The implications of this passage are that if a person is not desperate there is no sense in working with that person. That person is better off being released to discover how desperate his or her situation is.
On a deeper level, if you are willing to give of your time, your life and your knowledge to someone why invest all that effort on a person who is not ready. What about the people who are ready that cannot find someone to help them while you are off wasting time with someone who is not truly ready. It’s literally letting a desperate person who could be saved die slowly while you are trying to save a person who doesn’t want to be saved.
If you are a sponsor or otherwise work with people in recovery, this must be a major consideration. If a person does not have this level of desperation for recovery you have to try to get that person to understand how desperate his/her situation is. If that person cannot reach that level of desperation, you have to be strong enough to let that person go and hopefully get that understanding through life experience.
If you are a friend or loved one who is trying to help a person who needs recovery then trying to make that person work recovery in a way that he/she is not interested in is expecting that person to succeed in recovery without that desperation. That person has to realize how desperate he/she already is and you can try to explain it to him/her. If you cannot talk that person into that understanding then you may have to use what many people call “tough love” to help that person understand. That does not mean punishing that person, but that does mean letting the person suffer from the natural consequences of his/her actions.
If that person get’s locked up, he/she needs to find bail elsewhere. If you told that person that, “Next time you are out” then the next time you have to put that person out. If every time you give that person money for something responsible that money disappears, you are going to have to stop giving him/her money etc. all of that in the hope that he/she will realize that he/she desperately needs recovery at all costs.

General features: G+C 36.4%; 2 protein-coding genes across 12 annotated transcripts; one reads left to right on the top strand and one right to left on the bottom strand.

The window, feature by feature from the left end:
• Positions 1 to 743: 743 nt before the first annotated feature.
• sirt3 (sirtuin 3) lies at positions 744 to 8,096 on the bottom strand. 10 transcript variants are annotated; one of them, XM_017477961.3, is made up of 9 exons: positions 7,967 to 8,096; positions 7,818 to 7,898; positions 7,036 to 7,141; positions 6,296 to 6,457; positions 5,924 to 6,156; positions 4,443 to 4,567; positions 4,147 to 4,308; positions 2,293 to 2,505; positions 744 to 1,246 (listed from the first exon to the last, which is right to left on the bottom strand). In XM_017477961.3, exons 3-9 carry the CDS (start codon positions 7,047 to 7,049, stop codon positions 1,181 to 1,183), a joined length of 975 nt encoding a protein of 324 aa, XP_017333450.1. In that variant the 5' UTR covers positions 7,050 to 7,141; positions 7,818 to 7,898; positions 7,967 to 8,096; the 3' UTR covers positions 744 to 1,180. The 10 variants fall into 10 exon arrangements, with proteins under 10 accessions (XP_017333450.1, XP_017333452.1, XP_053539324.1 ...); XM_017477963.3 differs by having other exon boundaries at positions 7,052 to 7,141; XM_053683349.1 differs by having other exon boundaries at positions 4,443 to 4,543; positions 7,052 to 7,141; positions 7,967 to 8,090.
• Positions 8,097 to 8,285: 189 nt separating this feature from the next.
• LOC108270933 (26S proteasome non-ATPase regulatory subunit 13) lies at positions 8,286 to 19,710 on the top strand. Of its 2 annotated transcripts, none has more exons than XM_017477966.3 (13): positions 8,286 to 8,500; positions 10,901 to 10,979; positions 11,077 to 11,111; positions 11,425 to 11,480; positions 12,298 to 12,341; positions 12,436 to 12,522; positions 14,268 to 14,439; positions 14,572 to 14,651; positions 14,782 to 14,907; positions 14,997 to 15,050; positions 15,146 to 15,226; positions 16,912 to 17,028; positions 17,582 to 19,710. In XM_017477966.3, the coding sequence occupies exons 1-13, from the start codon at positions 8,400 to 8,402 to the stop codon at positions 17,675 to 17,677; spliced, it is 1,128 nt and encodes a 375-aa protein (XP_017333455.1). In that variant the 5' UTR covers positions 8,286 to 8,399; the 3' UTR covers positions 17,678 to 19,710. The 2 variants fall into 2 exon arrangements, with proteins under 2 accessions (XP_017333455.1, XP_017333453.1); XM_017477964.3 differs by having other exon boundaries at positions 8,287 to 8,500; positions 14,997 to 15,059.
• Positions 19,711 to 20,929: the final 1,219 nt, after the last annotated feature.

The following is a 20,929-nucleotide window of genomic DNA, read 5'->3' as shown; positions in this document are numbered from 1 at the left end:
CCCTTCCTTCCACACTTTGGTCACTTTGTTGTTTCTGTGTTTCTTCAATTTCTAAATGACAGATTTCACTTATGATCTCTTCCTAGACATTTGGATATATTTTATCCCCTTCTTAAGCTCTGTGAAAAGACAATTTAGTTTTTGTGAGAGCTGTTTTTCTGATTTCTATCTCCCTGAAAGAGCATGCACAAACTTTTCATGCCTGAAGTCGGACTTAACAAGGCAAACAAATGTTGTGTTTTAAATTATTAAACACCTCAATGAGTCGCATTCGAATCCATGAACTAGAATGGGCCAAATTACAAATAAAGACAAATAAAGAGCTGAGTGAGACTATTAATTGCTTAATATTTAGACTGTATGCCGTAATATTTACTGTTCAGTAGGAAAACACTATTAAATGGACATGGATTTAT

That is what people are describing when they use the term “hitting bottom”. The understanding that the pain of staying the same is greater than the pain of going through recovery.
If you are the person that is starting recovery or even if you have been working recovery, you need to look at your own desperation and ask yourself are you this kind of “ready” for recovery. That requires some deep honesty and searching and if you cannot say a definitive “yes”, that means some deep changing of your entire mindset is necessary.
It may seem like we are telling you that complete misery must be a part of someone’s life before recovery is possible and that only the miserable recover. In some ways that is true, but it is not the misery that is key; it is the desperation which in many cases can only be realized when miserable. That misery can force a person to realize that he/she wants change and more importantly make that person desperate to get it. Then that person is ready to take the steps.
Stay sober my friends…
- Darkness, Powerlessness, and the Dawn (wadehrecoverynetwork.wordpress.com)
- Tolerance, Patience and Good Will (wadehrecoverynetwork.wordpress.com)
- How to Not Poison Your World In Bad Times (wadehrecoverynetwork.wordpress.com)
- Only Two Options – Sober or Not Sober! (wadehrecoverynetwork.wordpress.com)
- May 4, 2012 – Just for Today (cmmacneil.wordpress.com)